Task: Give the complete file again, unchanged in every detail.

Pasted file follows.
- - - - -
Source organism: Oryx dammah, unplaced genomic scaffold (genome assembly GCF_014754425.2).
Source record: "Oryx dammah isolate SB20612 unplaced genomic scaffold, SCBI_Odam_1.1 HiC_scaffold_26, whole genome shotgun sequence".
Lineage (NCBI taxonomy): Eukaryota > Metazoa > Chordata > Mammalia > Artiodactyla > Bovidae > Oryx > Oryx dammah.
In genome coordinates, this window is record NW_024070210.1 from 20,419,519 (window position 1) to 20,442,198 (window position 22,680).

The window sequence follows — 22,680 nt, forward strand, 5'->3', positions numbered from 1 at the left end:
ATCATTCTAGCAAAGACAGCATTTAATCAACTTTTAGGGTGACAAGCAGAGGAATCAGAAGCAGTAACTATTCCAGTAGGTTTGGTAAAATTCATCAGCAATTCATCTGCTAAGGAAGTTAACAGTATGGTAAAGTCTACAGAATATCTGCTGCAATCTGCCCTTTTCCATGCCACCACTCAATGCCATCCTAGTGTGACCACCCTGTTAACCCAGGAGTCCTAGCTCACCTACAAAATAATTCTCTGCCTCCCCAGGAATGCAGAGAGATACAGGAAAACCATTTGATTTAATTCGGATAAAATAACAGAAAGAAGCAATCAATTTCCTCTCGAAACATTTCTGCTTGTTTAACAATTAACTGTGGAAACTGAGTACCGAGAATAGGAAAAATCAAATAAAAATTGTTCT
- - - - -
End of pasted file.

Source organism: Oryx dammah, unplaced genomic scaffold (genome assembly GCF_014754425.2).
Source record: "Oryx dammah isolate SB20612 unplaced genomic scaffold, SCBI_Odam_1.1 HiC_scaffold_26, whole genome shotgun sequence".
Lineage (NCBI taxonomy): Eukaryota > Metazoa > Chordata > Mammalia > Artiodactyla > Bovidae > Oryx > Oryx dammah.
In genome coordinates, this window is record NW_024070210.1 from 20,419,519 (window position 1) to 20,442,198 (window position 22,680).

The window sequence follows — 22,680 nt, forward strand, 5'->3', positions numbered from 1 at the left end:
ATCATTCTAGCAAAGACAGCATTTAATCAACTTTTAGGGTGACAAGCAGAGGAATCAGAAGCAGTAACTATTCCAGTAGGTTTGGTAAAATTCATCAGCAATTCATCTGCTAAGGAAGTTAACAGTATGGTAAAGTCTACAGAATATCTGCTGCAATCTGCCCTTTTCCATGCCACCACTCAATGCCATCCTAGTGTGACCACCCTGTTAACCCAGGAGTCCTAGCTCACCTACAAAATAATTCTCTGCCTCCCCAGGAATGCAGAGAGATACAGGAAAACCATTTGATTTAATTCGGATAAAATAACAGAAAGAAGCAATCAATTTCCTCTCGAAACATTTCTGCTTGTTTAACAATTAACTGTGGAAACTGAGTACCGAGAATAGGAAAAATCAAATAAAAATTGTTCT